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SFBD - Still Water Level (SWL) model

 

A one and two-dimensional hydrodynamic model of the San Francisco Bay and Delta using the Delft3D Flexible Mesh modeling suite to simulate still water levels (SWL; tide and surge) in the Bay, local tributaries, and Delta channels for hindcast and forecasting purposes by Nederhoff et al. (2021).

 
 

Model Description

The San Francisco Bay and Delta (SFBD) is the largest estuary on the U.S. West Coast. Over the last few decades, a range of numerical models using different software platforms have been developed to study complex hydrodynamic and sediment-transport-related issues in the SFBD.  However, most of the previous models have limitations related to proprietary software, access for the research community for further development, limited support/maintenance, model extent, extreme value analysis methodology, and model schematizations. The models were not designed for ease of use or calibrated for high water level computations. Moreover, the computational expense was high and thus not cost-effective to utilize for the long-term hindcast applications critical to this effort.

Considering the need of the San Francisco Bay Community for a regional, public domain model that can be used with a high level of consistency around the Bay, the vision for the development of this model was initiated by U.S. Geological Survey, Alameda Flood Control District, and Deltares USA. 

 

The San Francisco Bay and Delta Model (SFBD) utilizes the open-source Delft3D-Flexible Mesh software to compute Dynamic Still Water Levels (SWLs) in San Francisco Bay and the Sacramento-San Joaquin Delta. SWL captures the effects of meteorological and fluvial forcing on the coastal water levels. The model covers the Delta up to the approximate upstream limit of tidal influence and extends seaward to the Pacific Ocean. The model has a relatively high grid resolution in the Bay (~100 m) and is designed for efficient still water level computations for hindcasting (Nederhoff et al., 2021) or forecasting purposes (Tehranirad et al, 2020).

The model excludes the impacts of wave setup and runup on the water level. The contribution of the wave-driven process in the Bay is generally limited. For example, for 75% of the analyzed points around the Bay, waves contribute less than 10% to the extremes compared to mean higher high water (MHHW). This means that the Total Water Level (TWL) relative to MHHW is 10% higher compared to extremes based on the hydrodynamic model computed SWL. More information on the importance of wave processes will be published soon.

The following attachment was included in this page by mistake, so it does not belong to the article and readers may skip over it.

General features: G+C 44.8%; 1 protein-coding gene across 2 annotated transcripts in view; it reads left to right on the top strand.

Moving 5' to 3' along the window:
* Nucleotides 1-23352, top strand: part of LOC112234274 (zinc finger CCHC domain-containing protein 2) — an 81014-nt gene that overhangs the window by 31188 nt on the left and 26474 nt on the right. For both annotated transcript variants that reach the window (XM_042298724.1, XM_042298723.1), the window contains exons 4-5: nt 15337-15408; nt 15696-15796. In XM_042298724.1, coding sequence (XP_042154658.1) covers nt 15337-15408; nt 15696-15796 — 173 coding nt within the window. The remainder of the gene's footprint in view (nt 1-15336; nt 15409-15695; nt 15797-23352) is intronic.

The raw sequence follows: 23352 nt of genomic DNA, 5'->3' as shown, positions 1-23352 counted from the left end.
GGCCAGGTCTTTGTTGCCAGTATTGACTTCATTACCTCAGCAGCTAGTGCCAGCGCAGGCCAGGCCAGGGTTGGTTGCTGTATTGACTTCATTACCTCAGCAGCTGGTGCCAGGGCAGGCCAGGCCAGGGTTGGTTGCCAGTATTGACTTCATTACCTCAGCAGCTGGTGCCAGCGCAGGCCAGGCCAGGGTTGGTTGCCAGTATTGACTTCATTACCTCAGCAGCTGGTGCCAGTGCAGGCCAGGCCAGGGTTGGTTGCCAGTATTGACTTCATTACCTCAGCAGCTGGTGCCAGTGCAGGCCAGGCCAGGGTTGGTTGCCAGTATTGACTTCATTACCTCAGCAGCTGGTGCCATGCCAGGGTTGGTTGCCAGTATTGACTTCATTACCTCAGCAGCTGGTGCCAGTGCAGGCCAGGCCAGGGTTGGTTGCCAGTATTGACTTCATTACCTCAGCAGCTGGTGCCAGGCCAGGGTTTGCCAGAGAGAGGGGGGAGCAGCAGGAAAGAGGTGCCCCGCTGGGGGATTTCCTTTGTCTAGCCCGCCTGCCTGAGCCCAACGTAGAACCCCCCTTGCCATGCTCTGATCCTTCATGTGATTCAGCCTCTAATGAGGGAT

We refer to this new model schematization as San Francisco Bay and Delta – Still Water Level or SFBD-SWL.. The SFBD-SWL was developed by Deltares USA and U.S. Geological Survey through funding and technical support by Alameda County Flood Control District and the California Department of Water Resource and herby dedicated to the community to help support modeling consistency and uniformity for SLR and other coastal projects around the Bay.

The model performs well in terms of computed water levels. After minor calibration of the tidal constituents and bottom friction, water levels (tide and surge) within the Bay are well reproduced with errors smaller than 12 cm (or 5 inches). Efficient modeling is allowing for the brute force computation of a 70-year record of 1950-2019 and a reliable determination of extremes. The 70-year hindcast simulation was used to estimate extreme values of water levels and their matching return periods. Nederhoff et al. (2021) used the peak-over-threshold (POT) Generalized Pareto distribution (GPD) for the determination of extremes. The POT/GPD makes better use of the available modeled data but requires a high temporal resolution and was only used on the observation points of the model. For more information about the calibration/validation and determination of extremes, one is referred to Nederhoff et al., (2021) or the Download section below.